June 14, 2009
June 14, 2009
June 17, 2009
14.544.1 - 14.544.5
Engineering Collaborations with Liberal Arts
Meaningful engagement of engineering students with the liberal arts presents a unique set of challenges. This paper outlines a series of activities designed to foster collaborations between engineering and the liberal arts. Over the last few years, we have been engaged in a number of activities on campus where students and faculty from engineering work side-by-side with students and faculty from the theatre, dance, telecommunications & film, music, and other disciplines. In this paper we describe a set of cooperative activities on our campus, explore the benefits and lessons learned from these activities, examine the resources and relationships required for them to succeed, and provide a model for the institutionalization of these collaborative ventures.
As part of an institution-wide initiative, our College of Engineering has recently seen an increased emphasis on interactions and collaborations with other programs and colleges at the university. The institution is actively promoting a Creative Campus initiative that focuses on the engagement of students in a wide range of activities. Creative Campus is an organization for students, faculty and staff to support the arts and creative activity on campus.
These activities are similar to other initiatives and ventures that are taking place across the country. Several institutions1,2 have investigated formal linkages between an engineering degree and the liberal arts, developing a Bachelor of Arts in Engineering. Other initiatives provide course experiences that introduce the field of engineering to non-majors 3,4,5. Still other efforts look at incorporating fundamental issues of other disciplines, such as leadership, into the engineering curriculum 6,7. Finally, several examples exist where interdisciplinary courses are established that bridge engineering with other disciplines 8,9,10.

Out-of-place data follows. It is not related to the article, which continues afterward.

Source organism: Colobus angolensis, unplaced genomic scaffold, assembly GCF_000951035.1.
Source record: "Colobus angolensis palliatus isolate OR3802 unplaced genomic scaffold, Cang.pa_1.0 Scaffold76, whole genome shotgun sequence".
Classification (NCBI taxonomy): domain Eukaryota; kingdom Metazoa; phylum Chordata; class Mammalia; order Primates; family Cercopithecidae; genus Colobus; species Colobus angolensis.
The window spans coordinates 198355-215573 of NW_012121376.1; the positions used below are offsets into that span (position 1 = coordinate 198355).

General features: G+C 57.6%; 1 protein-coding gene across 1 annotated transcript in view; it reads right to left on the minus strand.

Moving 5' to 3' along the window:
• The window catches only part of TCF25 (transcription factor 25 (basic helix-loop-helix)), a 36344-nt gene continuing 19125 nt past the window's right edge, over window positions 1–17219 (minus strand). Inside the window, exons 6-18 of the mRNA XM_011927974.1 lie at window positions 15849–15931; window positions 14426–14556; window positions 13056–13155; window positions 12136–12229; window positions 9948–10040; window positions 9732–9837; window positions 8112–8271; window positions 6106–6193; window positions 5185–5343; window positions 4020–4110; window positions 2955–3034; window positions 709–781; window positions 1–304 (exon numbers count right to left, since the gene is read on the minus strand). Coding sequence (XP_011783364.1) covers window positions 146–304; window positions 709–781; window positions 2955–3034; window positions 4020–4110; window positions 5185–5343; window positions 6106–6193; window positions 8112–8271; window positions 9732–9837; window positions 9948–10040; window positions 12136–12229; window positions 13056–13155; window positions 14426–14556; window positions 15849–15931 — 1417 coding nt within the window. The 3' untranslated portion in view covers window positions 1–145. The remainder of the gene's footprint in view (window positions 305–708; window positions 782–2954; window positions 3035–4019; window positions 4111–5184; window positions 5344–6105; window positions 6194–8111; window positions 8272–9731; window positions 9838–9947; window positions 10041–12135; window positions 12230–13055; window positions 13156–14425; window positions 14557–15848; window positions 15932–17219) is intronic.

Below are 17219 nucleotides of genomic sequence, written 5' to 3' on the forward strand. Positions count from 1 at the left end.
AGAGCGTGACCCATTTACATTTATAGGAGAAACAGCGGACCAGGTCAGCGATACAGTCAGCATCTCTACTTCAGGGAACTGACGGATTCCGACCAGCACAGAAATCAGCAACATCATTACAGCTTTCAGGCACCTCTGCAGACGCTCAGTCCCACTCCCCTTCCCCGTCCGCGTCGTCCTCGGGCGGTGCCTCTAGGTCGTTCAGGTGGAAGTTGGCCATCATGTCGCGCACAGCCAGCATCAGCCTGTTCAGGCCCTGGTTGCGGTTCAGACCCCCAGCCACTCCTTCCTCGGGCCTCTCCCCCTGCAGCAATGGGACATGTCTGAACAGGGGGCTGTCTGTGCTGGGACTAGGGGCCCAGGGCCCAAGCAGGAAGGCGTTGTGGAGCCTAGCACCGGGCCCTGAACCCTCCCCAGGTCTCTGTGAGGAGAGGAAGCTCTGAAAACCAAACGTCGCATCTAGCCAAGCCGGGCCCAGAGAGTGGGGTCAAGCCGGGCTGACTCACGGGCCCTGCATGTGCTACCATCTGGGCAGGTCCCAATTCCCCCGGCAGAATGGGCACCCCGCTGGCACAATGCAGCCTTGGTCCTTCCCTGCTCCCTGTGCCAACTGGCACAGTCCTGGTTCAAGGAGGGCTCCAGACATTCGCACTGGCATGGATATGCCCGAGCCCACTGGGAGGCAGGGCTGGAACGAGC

The concept of a tighter integration between engineering and the humanities & fine arts has been around for many years 11. A properly educated engineer should have an understanding of the social sciences and humanities. However, such a viewpoint is not without its critics 12. A curriculum that embeds this linkage into specific course content is one approach 13, but such a model is difficult to implement and has not received much national attention. While not everyone agrees that engineering faculty are resistant to this proposed change 14, there has been little movement nationally with respect to true curricula change.
In this section we will briefly overview four collaborations that have taken place on our campus over the past two years. Each of these collaborations was developed independently through conversations between faculty and administrators in the two colleges. The length of engagement for each of these collaborations was approximately one semester in length; two involved upper- division engineering students and two involved freshman engineering students.
Anderson, M., & Todd, B., & Burkett, S., & Warren, G., & Brown, M., & Cordes, D. (2009, June), Engineering Collaborations With Liberal Arts Paper presented at 2009 Annual Conference & Exposition, Austin, Texas. https://peer.asee.org/5552
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